he thrtew It on the base of the stone.
As he did so a band stationed in the
reviewing stand played the "Star
Spangled Banner," und as tho notes of
the national anthem were heard the
crowd again broke Into cheers, the noise
almost drowning the music- President
McKinley then pronounced the stone
set and resumed his sent while the
workmen settled tho stone in Its place.
Senator William E. Mason was next
introduced and mndo a brief address
on bohalf of the city of Chlcugo. The
ceremonies concluded with the offering
of a benediction by Rev. Dr. Gunbulaus.
President McKinley and party then
arose and were again escorted across
tho boulevard to the Union League
Club, where the President was the guest
of tho Fedecal committee at luncheon.
Chicago, OcL 9.?Chicago's Auditor?
ium, which has been the scene of so
many notable events, never held a
greater banqucnt than to-night, when
tho Chicago Day banquet was held
within Its walls under the auspices of
the Fall Festival Committee. The great
stage upon which 1,000 people can
easily find standing room, had been en?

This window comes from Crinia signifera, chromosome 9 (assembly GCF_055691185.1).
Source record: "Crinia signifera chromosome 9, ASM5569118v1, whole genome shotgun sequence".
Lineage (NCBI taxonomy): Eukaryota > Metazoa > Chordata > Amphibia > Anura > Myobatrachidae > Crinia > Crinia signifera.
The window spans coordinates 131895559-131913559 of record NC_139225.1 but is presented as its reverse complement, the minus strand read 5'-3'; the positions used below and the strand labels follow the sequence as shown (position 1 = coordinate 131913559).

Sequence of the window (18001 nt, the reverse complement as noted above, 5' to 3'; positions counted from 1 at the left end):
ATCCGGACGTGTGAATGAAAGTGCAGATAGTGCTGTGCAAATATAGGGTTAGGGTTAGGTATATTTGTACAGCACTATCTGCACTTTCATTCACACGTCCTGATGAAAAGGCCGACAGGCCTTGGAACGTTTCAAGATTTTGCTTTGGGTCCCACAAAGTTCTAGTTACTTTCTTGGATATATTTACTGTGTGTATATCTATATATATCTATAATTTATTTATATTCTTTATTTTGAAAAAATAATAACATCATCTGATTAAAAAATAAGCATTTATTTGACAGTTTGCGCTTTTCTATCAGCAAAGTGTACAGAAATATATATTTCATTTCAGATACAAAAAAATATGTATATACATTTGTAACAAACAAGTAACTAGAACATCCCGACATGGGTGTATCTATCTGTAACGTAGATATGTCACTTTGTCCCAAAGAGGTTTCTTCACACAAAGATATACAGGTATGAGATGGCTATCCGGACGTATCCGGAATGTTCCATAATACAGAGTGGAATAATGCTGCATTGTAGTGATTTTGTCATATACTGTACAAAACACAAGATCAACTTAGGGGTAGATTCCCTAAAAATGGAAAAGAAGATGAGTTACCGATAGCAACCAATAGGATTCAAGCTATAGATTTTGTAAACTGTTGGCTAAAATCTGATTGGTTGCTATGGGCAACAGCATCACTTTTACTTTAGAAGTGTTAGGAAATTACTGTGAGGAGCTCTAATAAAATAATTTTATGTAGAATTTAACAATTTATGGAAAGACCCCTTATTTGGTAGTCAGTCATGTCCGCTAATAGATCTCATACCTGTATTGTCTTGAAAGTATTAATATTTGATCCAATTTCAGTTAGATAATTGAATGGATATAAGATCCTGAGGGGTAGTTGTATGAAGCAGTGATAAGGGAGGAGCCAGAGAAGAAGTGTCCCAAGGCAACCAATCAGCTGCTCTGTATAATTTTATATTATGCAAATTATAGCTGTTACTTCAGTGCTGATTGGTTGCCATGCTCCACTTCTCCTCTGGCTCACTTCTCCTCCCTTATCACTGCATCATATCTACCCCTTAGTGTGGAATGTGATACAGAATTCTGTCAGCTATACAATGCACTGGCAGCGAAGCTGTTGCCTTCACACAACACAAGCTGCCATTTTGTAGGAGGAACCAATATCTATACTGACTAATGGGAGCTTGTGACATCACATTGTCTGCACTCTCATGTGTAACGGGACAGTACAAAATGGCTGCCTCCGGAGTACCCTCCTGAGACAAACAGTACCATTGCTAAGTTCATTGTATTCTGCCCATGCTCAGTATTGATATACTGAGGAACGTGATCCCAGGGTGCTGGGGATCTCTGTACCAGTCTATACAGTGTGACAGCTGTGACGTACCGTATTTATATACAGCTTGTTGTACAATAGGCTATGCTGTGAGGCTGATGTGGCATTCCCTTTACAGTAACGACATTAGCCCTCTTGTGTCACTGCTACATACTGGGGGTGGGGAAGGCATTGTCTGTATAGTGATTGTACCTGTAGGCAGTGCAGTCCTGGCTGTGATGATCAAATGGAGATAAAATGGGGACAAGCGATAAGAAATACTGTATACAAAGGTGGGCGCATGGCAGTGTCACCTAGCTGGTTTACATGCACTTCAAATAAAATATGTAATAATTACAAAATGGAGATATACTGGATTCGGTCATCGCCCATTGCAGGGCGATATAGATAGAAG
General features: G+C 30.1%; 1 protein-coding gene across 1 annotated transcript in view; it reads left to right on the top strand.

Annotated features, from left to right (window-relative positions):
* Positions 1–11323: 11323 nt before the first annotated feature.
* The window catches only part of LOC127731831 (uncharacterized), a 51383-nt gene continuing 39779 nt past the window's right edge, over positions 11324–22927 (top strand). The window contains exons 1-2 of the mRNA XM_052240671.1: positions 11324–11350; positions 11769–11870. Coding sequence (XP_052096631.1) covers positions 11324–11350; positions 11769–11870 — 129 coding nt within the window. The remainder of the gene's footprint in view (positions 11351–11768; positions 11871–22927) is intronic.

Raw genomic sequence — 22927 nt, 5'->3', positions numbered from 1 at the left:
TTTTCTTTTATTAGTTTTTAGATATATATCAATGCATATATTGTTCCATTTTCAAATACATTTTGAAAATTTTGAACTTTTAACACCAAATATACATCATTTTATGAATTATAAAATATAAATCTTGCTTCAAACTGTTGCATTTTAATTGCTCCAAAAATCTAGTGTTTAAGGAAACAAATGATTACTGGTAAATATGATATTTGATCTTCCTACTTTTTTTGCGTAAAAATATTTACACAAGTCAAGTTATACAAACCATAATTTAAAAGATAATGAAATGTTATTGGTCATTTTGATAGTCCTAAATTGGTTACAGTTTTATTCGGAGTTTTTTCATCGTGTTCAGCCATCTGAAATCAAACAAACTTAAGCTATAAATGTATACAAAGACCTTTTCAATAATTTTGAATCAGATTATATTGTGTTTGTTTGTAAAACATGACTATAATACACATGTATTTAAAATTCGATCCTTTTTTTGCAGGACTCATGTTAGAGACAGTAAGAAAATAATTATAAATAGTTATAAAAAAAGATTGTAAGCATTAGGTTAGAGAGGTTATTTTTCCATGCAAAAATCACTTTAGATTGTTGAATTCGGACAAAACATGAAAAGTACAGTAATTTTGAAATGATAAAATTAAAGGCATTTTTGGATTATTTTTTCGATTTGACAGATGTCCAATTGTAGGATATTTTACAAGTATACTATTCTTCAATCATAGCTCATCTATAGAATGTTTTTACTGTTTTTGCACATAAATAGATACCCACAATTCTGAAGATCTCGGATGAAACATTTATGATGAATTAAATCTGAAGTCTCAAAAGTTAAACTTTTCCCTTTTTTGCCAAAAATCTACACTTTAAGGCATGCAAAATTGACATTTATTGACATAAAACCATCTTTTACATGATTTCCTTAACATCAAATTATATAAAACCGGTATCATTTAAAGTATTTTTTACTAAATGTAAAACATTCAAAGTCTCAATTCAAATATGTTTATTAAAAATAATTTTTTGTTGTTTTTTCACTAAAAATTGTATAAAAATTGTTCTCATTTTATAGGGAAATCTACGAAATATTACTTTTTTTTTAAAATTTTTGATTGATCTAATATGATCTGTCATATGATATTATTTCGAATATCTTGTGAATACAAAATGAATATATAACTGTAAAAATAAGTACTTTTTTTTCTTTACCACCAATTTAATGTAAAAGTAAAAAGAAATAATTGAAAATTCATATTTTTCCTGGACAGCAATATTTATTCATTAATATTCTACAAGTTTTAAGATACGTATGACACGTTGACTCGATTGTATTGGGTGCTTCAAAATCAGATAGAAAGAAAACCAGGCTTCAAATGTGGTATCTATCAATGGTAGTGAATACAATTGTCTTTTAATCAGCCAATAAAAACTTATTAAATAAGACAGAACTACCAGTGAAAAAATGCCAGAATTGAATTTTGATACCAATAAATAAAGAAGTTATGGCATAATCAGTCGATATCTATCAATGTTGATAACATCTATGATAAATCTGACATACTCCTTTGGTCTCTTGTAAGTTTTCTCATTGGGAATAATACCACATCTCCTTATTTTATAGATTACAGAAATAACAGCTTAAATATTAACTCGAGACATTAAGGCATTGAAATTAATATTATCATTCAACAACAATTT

larged and a floor built out over the
scats of tho parquet, quadrupling the
floor space of the stage. It is difficult
to decorate tho auditorium on account
of the "beauty of Its own decorations,
hut to-night it was changed by the
hands of the decorators into a speotacle
that for once surpassed itself. Back of
the raised table at 'bho west of the hall
at which President McKinley and the
guests of honor were seated, was an
elaborate pence arch twenty feet in
height, constructed of pastry. It was
decorated with flags tastefully draped
from the folds of which twinkled'hun?
dreds of little electric lights. On both
sides of the arch were great shields
with paintings of the American eagle
and groupings of American, British and
Mexican flags. The balconies were re?
splendent with banners and the coats
of arms of ail States In tho Union.
These were placed at intervals around
the balcony and around each shield
which bore the arms of a State, was
grouped a cluster of small silk ban?
ners. On every table was placed an
elaborate floral piece, representing a
famous battle scene in the history of
the Republic, a scene from the history
of Chicago and other suitable events.